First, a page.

Behavior Genetics

, Volume 27, Issue 4, pp 373–387

Heritable Variation in Food Preferences and Their Contribution to Obesity

  • Danielle R. Reed
  • Alexander A. Bachmanov
  • Gary K. Beauchamp
  • Michael G. Tordoff
  • R. Arlen Price


What an animal chooses to eat can either induce or retard the development of obesity; this review summarizes what is known about the genetic determinants of nutrient selection and its impact on obesity in humans and rodents. The selection of macronutrients in the diet appears to be, in part, heritable. Genes that mediate the consumption of sweet-tasting carbohydrate sources have been mapped and are being isolated and characterized. Excessive dietary fat intake is strongly tied to obesity, and several studies suggest that a preference for fat and the resulting obesity are partially genetically determined. Identifying genes involved in the excess consumption of dietary fat will be an important key to our understanding of the genetic disposition toward common dietary obesity.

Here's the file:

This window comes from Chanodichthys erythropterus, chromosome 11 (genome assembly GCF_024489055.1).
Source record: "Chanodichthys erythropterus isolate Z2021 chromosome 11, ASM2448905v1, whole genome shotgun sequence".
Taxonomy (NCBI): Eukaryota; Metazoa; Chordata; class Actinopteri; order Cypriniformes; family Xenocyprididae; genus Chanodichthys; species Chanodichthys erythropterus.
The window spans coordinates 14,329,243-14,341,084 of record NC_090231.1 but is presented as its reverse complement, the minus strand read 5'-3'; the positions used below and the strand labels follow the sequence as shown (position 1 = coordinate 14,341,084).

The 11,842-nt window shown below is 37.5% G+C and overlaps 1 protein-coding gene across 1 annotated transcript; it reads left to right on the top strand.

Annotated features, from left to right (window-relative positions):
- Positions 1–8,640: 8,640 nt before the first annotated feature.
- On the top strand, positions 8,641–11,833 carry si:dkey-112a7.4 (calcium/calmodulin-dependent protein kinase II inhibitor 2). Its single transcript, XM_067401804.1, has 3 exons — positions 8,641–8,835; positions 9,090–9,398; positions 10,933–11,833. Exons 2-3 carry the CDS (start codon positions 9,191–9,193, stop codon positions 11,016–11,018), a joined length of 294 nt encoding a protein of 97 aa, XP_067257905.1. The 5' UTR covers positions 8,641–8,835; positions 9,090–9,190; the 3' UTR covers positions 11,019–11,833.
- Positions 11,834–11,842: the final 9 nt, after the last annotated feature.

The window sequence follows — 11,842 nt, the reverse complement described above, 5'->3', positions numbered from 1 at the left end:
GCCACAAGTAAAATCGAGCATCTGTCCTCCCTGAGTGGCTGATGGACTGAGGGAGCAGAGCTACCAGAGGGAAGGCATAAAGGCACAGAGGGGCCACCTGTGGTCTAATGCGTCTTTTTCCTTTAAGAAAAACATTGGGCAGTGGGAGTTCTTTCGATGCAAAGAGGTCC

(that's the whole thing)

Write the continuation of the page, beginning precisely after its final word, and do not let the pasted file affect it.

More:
Obesity food preferences dietary fat intake saccharin sweet taste 


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Copyright information

© Plenum Publishing Corporation 1997

Authors and Affiliations

  • Danielle R. Reed
    • 1
  • Alexander A. Bachmanov
    • 2
  • Gary K. Beauchamp
    • 2
  • Michael G. Tordoff
    • 2
  • R. Arlen Price
    • 1
  1. 1.Center for Neurobiology and Behavior, Department of PsychiatryUniversity of PennsylvaniaPhiladelphia
  2. 2.Monell Chemical Senses CenterPhiladelphia

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